The simple house at 1416 Lapsley Avenue in Selma, Alabama, was once owned by a dentist, Sullivan Jackson, and his wife, Richie Jean. From the outside, nobody would be able to tell that the one-story home once held future members of Congress and two Nobel Peace Prize winners, working side-by-side.
Throughout the 20th century, the house hosted the likes of W.E.B. Du Bois, Booker T. Washington and Martin Luther King Jr. It is where King watched President Johnson’s “We shall overcome” speech in 1965 and planned the civil rights marches from Selma to Montgomery. Later, the Jackson House became a museum.
Soon, however, it will move to a new home. The Henry Ford, a museum complex in Dearborn, Michigan, just announced that the Jackson House will be deconstructed and transported to its Greenfield Village, where it will continue as a museum alongside other historic homes, including the house where Thomas Edison worked on the lightbulb.
“It became increasingly clearer to me that the house belonged to the world, and quite frankly, the Henry Ford was the place that I always felt in my heart that it needed to be,” Jawana Jackson, the couple’s only daughter and owner of the house, tells the Associated Press’ Corey WIlliams.
The move will take place over the course of three years. The house will be deconstructed in pieces, and the structure as well as the artifacts within will travel over 800 miles from Selma up to Dearborn. The artifacts include the maple table around which civil rights leaders sat to plan the Selma marches and the upholstered chair in which King sat to watch Johnson’s speech.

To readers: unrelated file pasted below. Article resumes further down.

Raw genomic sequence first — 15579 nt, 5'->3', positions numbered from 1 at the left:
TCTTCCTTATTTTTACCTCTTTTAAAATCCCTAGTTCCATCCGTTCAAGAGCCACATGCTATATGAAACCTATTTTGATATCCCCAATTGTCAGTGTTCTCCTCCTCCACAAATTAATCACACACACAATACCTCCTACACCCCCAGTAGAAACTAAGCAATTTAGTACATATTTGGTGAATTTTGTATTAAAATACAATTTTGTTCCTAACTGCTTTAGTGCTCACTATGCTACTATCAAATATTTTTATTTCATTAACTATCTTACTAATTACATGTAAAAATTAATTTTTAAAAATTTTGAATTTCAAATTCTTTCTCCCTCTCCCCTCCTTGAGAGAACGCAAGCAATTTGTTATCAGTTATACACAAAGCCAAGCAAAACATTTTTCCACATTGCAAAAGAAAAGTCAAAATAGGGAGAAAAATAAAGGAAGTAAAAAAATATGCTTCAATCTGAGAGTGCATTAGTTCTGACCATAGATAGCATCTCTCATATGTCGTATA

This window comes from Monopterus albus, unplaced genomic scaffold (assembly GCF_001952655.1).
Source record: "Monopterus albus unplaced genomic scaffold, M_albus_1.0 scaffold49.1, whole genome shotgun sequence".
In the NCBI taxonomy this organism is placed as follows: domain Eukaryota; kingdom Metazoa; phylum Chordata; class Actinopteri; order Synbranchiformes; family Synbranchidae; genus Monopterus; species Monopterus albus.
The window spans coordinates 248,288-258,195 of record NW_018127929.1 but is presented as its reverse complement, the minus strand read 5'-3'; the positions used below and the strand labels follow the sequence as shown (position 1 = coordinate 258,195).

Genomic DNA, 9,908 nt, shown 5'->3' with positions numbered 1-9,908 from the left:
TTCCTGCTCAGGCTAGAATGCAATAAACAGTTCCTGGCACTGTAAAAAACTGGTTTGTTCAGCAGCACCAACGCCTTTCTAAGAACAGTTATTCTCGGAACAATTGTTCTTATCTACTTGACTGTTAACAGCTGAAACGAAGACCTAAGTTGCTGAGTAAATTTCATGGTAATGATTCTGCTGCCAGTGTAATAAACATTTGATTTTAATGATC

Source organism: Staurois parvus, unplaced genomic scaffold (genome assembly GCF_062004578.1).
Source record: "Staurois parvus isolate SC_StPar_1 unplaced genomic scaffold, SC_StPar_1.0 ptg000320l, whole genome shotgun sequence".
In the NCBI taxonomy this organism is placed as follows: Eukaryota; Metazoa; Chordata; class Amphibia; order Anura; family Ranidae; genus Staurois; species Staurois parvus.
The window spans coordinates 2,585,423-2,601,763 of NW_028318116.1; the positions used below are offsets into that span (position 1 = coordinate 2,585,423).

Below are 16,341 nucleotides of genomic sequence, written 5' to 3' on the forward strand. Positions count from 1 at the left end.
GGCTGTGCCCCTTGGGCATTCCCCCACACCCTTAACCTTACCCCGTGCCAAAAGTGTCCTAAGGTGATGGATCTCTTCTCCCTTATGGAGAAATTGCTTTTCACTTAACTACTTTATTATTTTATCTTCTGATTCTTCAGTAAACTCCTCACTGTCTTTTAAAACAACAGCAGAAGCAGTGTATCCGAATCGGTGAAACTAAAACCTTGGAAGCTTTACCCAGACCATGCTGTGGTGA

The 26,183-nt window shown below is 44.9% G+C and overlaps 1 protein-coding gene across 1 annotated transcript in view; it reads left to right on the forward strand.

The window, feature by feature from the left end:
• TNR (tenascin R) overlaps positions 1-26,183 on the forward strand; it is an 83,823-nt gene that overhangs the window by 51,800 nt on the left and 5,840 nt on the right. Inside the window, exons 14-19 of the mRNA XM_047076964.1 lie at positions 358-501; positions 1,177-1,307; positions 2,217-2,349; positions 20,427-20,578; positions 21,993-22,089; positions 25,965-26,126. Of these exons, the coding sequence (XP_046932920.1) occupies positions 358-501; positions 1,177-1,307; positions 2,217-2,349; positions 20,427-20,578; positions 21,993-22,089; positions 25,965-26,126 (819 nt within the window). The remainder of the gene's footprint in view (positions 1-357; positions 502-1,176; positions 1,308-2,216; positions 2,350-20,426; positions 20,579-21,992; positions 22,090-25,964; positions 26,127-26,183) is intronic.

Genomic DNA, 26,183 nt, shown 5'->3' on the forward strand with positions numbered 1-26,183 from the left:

Laura Lott, president and CEO of the American Alliance of Museums, is confident that the move will go smoothly.
“The Henry Ford has the expertise necessary to physically preserve the Jackson House and its artifacts and to share its powerful story,” she says in a statement from the museum. “In my view, the Jackson House will be in excellent hands and will receive all of the care and attention this historically significant structure deserves.”
The Henry Ford began with its eponymous founder’s obsession with antiques. Ford believed in telling the histories of ordinary people through the collection of everyday objects; according to the museum’s website, upon his mother's death Ford restored his childhood farmhouse to appear as he remembered it more than 40 years prior. This building and others that he restored became the backbone of Greenfield Village, where the Jackson House will stand.
“Maintaining, sustaining and programming historic buildings is what we do best,” says Patricia Mooradian, president and CEO of the Henry Ford, in the museum’s statement.
The Henry Ford museum receives 1.5 million visitors annually, and Jackson is happy they will get a chance to see the historic house.
“The promise I made to my parents at their deaths to preserve our rich family legacy is now fulfilled,” says Jackson in the statement.